Out and About
Newport Road is in a brilliant position with beautiful walks easily accessible from the house. A footpath leads from the paddocks opposite the house through local fields. Ouzel Valley Park is also on the doorstep, home to the Community Orchard, where the apple trees are all of old English varieties, and the apples are free for anyone to take and munch on as they please.
Nearby, eateries such as the Olde Swan (a historic tavern dating back to the 17th century) is within walking distance, as is the Cross Keys and Barge. There is an established village centre with a church, hotel, paddocks and a sports ground – there is also a Waitrose within walking distance. The surrounding areas are home to excellent schooling, the renowned stables venue at Wavendon and even the largest indoor snow park in Europe.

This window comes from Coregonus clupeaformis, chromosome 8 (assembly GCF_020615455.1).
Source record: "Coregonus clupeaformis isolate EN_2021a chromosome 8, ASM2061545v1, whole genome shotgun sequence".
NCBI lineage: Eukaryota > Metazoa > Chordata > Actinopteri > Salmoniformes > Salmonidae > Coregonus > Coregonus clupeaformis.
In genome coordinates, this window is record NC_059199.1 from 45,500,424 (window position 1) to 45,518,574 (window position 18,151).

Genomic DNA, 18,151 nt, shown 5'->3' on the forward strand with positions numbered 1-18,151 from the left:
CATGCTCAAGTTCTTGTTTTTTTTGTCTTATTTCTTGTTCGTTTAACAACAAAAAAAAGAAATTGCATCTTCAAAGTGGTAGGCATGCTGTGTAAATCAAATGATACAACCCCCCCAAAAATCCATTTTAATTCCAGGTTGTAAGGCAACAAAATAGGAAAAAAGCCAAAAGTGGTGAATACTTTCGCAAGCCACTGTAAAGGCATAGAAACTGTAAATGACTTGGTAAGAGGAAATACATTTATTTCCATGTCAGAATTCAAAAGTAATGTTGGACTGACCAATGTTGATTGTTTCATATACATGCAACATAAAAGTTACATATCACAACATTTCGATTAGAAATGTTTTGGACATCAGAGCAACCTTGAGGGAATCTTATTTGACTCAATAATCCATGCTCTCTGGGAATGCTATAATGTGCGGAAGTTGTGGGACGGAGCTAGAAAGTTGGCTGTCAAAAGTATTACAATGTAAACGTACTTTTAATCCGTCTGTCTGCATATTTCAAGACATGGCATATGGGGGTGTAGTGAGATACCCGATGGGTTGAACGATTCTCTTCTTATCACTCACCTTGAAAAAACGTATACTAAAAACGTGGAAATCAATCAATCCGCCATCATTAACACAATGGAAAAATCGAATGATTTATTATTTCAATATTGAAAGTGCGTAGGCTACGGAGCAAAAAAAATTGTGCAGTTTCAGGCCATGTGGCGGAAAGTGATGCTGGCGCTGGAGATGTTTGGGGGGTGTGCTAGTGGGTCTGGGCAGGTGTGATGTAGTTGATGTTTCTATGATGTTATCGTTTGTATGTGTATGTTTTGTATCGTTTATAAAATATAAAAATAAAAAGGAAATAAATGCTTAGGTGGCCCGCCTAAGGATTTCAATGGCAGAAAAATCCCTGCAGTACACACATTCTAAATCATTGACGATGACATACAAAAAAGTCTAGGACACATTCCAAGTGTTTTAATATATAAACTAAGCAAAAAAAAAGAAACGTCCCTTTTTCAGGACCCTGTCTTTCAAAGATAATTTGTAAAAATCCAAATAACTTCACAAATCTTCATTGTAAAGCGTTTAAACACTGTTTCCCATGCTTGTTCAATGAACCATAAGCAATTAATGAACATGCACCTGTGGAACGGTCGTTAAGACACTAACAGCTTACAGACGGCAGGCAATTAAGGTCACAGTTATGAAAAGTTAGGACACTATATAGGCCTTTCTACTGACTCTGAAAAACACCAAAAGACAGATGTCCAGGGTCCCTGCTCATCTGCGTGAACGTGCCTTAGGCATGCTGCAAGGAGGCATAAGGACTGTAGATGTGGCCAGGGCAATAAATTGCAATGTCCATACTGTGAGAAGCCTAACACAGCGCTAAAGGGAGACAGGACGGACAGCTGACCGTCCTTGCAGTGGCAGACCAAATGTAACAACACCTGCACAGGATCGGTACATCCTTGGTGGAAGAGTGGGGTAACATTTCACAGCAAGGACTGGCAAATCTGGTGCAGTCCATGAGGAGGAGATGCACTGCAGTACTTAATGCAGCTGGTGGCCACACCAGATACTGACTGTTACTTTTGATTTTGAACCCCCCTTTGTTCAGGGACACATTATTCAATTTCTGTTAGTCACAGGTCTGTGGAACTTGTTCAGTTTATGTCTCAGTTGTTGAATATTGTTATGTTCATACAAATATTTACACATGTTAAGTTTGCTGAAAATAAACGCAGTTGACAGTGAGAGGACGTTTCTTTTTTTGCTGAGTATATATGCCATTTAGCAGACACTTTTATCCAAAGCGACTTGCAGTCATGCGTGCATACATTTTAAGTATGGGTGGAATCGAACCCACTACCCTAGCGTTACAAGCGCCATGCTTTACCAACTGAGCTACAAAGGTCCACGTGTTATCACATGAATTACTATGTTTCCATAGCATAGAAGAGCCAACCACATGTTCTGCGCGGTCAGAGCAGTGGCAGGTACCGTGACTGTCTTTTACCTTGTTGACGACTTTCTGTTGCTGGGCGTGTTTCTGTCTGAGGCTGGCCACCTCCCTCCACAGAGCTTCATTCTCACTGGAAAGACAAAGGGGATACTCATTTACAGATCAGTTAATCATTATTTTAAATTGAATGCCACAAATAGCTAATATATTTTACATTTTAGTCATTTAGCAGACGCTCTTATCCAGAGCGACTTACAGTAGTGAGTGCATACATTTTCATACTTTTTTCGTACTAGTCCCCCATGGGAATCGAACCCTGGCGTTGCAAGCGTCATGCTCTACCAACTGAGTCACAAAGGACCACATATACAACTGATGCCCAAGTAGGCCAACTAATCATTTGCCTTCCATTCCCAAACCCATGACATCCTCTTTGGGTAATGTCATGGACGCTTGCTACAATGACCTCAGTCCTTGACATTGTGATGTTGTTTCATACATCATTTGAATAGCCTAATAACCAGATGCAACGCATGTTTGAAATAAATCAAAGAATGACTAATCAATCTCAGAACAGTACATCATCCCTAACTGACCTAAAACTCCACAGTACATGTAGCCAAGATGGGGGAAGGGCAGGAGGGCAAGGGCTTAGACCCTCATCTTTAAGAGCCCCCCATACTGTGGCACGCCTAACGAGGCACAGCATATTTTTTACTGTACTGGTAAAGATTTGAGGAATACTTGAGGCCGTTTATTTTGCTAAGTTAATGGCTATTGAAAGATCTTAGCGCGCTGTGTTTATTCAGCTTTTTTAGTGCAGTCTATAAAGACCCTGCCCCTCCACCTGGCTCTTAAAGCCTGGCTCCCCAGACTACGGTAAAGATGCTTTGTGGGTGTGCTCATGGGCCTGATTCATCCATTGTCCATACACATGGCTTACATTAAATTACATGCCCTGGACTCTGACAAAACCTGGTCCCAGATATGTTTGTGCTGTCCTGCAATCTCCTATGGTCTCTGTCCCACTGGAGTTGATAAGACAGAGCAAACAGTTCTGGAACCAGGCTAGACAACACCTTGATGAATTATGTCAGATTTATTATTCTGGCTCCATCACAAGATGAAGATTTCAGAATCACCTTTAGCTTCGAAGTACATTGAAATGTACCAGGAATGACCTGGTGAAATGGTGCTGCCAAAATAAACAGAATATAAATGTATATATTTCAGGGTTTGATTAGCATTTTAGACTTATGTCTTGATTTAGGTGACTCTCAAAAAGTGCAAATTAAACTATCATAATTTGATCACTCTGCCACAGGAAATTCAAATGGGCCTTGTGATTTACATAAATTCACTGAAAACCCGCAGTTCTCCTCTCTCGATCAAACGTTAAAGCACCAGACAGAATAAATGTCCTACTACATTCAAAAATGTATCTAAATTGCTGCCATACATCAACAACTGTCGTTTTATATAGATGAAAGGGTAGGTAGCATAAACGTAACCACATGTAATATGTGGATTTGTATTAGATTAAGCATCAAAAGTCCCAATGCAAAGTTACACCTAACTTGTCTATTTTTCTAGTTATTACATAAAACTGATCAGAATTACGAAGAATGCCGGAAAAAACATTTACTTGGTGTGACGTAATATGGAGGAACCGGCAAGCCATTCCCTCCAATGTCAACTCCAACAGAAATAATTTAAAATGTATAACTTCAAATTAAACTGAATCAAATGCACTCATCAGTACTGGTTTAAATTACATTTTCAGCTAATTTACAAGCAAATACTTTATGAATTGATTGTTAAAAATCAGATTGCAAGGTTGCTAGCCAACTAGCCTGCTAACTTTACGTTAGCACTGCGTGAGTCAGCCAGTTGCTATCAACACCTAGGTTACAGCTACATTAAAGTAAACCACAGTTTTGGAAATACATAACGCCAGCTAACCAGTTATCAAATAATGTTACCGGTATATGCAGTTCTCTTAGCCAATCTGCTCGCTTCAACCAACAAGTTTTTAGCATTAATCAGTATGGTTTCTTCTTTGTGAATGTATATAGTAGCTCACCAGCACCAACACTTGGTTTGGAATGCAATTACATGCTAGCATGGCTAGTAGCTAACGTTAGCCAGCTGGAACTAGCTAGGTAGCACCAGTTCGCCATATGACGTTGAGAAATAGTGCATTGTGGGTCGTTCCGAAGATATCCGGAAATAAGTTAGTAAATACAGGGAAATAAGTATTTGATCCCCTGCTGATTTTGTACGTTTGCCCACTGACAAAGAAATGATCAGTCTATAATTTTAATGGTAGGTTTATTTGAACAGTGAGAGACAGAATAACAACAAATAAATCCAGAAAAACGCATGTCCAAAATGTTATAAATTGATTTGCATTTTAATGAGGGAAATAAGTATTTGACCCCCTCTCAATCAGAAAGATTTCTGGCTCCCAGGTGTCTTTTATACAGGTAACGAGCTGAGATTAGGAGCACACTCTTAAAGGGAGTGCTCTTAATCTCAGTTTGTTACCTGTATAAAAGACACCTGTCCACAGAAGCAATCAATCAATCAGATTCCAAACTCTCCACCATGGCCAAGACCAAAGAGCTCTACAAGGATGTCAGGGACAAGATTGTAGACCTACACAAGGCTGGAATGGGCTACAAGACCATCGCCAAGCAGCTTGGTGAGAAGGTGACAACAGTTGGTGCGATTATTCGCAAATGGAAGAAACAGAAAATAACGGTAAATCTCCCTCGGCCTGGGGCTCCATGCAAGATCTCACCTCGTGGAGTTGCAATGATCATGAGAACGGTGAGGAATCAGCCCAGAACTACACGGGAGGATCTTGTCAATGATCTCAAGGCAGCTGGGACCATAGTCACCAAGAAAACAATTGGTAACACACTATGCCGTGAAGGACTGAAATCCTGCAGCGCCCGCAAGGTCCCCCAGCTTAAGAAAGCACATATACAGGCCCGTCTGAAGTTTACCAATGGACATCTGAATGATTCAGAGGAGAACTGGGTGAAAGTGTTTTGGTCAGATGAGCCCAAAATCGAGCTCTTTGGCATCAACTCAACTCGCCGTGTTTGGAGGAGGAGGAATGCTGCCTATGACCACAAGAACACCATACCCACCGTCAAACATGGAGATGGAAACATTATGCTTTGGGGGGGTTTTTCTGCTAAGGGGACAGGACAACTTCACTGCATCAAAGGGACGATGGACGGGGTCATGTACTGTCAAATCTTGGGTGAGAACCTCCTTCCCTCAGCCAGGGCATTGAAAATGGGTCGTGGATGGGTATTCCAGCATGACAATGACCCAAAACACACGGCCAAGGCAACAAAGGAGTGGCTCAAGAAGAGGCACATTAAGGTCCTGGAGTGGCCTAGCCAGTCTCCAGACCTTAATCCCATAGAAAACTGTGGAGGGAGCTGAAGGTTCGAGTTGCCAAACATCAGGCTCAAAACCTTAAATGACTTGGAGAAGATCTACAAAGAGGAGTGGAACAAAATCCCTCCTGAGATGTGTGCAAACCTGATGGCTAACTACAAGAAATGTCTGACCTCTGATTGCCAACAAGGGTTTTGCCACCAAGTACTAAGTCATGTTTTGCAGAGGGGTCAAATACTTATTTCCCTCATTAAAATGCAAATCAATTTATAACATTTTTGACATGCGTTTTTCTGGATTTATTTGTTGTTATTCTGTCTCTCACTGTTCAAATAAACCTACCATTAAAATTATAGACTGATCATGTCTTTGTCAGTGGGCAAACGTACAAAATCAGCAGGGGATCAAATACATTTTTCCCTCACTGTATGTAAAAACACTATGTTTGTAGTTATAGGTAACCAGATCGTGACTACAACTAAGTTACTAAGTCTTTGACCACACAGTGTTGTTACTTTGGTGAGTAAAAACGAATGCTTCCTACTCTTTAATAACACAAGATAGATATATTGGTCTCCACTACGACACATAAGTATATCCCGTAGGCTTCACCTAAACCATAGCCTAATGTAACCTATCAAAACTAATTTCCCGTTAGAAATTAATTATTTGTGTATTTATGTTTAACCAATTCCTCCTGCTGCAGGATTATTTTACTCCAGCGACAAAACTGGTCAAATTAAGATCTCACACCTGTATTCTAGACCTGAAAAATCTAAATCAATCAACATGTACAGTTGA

Milton Keynes Central is a short drive away, with more extensive eateries and amenities, including a cinema, theatre, and road links to the M1. Trains run to London Euston from the main station, taking around half an hour.
Council Tax Band: F
Milton Keynes was built in the 1960s, and although a new town, the site’s history stretches back well into the Middle Ages. As a result, there is a wonderful blend of old and new, traditional and contemporary architecture. The historic town of Woughton on the Green itself was listed in the Domesday Book of 1086, and the parish church dates from the 13th century.
Nearby, Ouzel Valley Park is dotted with the remains of the medieval villages and their associated fish ponds. Some of these villages were wiped out by the great plague in 1686, though most were simply abandoned as increased trade reduced their reliance on fish for food. An undulation in the surface of the grassland here, known as a “ridge and furrow”, are the remnants of an old field system, nodding to the lands’ medieval agricultural origins.
The nearby Grand Union Canal was instrumental in the village’s development from a small hamlet to a thriving village, and according to legend, Woughton on the Green was one of the bases of Dick Turpin (his ghost, and that of his mare Black Bess, have occasionally been reported to have been seen in the area).